Rewilding is often associated with a large open countryside, but there are many ways to rewild even a smaller space. The most important thing is to add planting areas that become havens for animals and insects. And remember – a balcony or a garden might not seem to make a difference, but when we as a community start creating wild spaces, these can become part of a bigger whole, creating corridors wildlife across our cities and countries.
The ABCs of rewilding: a simple three-step design to go wild
Finding a way to balance the beauty of nature is a wonderful starting point in the garden. It’s not about choosing between design and nature, but about finding how we can coexist and live harmoniously with wildlife and nature. Designing around that is a great place to start. Here’s a simple three-step design approach to start getting wild.
A Start with a layer of evergreens, which give the garden visual structure. These will be the backbone of a good design. Everything from cut box to yew, pittosporum and more can become an anchor in a wilder space.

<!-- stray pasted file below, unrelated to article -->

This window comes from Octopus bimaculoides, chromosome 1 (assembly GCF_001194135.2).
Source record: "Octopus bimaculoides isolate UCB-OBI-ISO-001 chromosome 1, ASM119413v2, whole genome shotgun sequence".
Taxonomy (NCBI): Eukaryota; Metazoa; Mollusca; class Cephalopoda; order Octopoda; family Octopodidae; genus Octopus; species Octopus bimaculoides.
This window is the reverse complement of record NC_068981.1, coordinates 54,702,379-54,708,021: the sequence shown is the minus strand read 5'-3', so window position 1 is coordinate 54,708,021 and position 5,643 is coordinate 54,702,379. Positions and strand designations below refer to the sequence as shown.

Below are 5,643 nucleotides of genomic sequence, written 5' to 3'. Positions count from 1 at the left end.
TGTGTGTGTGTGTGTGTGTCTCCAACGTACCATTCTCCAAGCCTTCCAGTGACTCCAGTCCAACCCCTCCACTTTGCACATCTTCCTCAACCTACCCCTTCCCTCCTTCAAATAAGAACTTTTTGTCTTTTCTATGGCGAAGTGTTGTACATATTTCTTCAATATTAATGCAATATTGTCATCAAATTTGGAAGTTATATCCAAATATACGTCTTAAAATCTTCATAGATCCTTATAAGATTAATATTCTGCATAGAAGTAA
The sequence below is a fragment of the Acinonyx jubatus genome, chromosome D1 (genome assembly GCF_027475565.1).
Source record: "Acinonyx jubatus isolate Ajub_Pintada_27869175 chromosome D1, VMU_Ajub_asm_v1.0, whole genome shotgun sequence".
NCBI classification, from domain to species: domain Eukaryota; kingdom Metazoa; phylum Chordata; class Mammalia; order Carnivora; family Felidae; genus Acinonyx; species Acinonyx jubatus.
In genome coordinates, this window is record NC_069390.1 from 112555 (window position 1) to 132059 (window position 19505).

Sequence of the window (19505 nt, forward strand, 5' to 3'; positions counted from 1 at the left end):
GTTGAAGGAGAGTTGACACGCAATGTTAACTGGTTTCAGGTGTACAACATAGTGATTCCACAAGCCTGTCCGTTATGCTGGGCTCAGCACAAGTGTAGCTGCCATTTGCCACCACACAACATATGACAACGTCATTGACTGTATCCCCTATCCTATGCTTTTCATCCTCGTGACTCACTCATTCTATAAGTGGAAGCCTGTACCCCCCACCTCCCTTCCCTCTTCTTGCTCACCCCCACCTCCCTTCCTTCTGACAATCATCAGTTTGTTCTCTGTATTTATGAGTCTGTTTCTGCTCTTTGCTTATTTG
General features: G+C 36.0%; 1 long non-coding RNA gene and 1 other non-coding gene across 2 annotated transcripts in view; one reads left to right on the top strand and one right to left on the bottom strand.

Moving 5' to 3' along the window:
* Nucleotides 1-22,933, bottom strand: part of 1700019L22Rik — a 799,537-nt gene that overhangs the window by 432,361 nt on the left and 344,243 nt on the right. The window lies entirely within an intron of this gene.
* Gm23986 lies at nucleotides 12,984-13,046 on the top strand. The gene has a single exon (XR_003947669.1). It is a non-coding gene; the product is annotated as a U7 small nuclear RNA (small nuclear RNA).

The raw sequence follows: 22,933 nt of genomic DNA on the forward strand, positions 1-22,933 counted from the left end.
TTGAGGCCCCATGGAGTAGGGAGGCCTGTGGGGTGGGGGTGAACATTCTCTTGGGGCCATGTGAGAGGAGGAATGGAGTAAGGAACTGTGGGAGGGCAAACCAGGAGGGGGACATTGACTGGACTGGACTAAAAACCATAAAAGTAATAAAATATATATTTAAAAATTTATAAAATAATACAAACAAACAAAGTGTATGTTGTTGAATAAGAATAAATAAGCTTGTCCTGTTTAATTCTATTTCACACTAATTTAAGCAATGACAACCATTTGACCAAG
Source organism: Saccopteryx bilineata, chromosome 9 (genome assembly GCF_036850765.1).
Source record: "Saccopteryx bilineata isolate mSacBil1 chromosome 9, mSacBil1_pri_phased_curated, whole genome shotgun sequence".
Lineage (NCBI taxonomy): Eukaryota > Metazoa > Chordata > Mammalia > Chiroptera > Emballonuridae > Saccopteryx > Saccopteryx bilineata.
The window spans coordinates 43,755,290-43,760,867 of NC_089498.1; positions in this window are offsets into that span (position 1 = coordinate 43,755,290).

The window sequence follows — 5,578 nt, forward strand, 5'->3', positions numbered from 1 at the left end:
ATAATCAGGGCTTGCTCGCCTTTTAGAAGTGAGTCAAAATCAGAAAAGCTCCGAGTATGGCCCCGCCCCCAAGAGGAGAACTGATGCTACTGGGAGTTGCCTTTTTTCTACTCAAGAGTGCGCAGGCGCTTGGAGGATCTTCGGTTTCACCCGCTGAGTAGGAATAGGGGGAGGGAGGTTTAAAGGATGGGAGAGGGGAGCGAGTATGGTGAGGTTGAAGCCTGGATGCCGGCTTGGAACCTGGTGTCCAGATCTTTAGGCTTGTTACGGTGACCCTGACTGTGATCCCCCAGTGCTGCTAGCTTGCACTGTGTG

B Make sure you have valuable layers of support hedges, shrubs and wildlife areas. Native hedges are always best and consider the seasons here too – spring bloom for pollinators and also fall berries and hips. All are valuable for inviting nature into your space.
VS Add a rich tapestry of beautiful pollinator-friendly plants that will delight the eye, invite biodiversity and celebrate the seasons. Choose from endless ideas to suit your location and style – from scab to borage, echinacea to open dahlias, to surprising additions such as ribwort plantain. The idea is to mix the best for wildlife with your own favorites for maximum benefit across the board.
How to aim for maximum biodiversity
Remember that when we allow nature to fully take over and regenerate, we often see particular plants become dominant. This can be counterproductive to helping wildlife. What we want is a maximum of biodiversity. One way to do this, and therefore to take care of many animals and insects, is to plant a wide range of plants that are rich in nectar and food.
Think about the seasons so there is something for wildlife at all times of the year; consider early-flowering perennials such as winter-flowering heather, winter-flowering honeysuckle, and evergreen clematis.